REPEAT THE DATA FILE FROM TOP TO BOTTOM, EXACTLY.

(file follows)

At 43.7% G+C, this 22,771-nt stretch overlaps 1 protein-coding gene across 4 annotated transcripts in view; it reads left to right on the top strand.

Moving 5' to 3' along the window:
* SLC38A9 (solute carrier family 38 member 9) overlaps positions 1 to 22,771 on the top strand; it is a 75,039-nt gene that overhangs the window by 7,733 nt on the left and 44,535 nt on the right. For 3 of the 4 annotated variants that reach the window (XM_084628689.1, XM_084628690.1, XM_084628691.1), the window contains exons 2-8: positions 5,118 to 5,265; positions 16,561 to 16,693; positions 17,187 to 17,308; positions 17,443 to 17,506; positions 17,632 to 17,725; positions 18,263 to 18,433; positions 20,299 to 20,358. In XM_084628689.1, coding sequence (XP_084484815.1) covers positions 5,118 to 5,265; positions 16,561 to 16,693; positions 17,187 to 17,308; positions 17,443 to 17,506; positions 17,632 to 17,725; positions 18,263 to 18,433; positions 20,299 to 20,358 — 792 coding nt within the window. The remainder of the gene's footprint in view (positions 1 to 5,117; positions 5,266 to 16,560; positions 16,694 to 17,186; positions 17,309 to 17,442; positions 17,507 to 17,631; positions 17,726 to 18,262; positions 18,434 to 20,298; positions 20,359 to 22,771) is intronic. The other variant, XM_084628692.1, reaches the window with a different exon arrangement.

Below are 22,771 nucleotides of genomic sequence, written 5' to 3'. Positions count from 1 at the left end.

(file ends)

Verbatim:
At 43.7% G+C, this 22,771-nt stretch overlaps 1 protein-coding gene across 4 annotated transcripts in view; it reads left to right on the top strand.

Moving 5' to 3' along the window:
* SLC38A9 (solute carrier family 38 member 9) overlaps positions 1 to 22,771 on the top strand; it is a 75,039-nt gene that overhangs the window by 7,733 nt on the left and 44,535 nt on the right. For 3 of the 4 annotated variants that reach the window (XM_084628689.1, XM_084628690.1, XM_084628691.1), the window contains exons 2-8: positions 5,118 to 5,265; positions 16,561 to 16,693; positions 17,187 to 17,308; positions 17,443 to 17,506; positions 17,632 to 17,725; positions 18,263 to 18,433; positions 20,299 to 20,358. In XM_084628689.1, coding sequence (XP_084484815.1) covers positions 5,118 to 5,265; positions 16,561 to 16,693; positions 17,187 to 17,308; positions 17,443 to 17,506; positions 17,632 to 17,725; positions 18,263 to 18,433; positions 20,299 to 20,358 — 792 coding nt within the window. The remainder of the gene's footprint in view (positions 1 to 5,117; positions 5,266 to 16,560; positions 16,694 to 17,186; positions 17,309 to 17,442; positions 17,507 to 17,631; positions 17,726 to 18,262; positions 18,434 to 20,298; positions 20,359 to 22,771) is intronic. The other variant, XM_084628692.1, reaches the window with a different exon arrangement.

Below are 22,771 nucleotides of genomic sequence, written 5' to 3'. Positions count from 1 at the left end.